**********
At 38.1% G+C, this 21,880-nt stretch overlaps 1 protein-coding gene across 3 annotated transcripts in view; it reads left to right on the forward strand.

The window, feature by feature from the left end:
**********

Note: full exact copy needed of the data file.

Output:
At 38.1% G+C, this 21,880-nt stretch overlaps 1 protein-coding gene across 3 annotated transcripts in view; it reads left to right on the forward strand.

The window, feature by feature from the left end: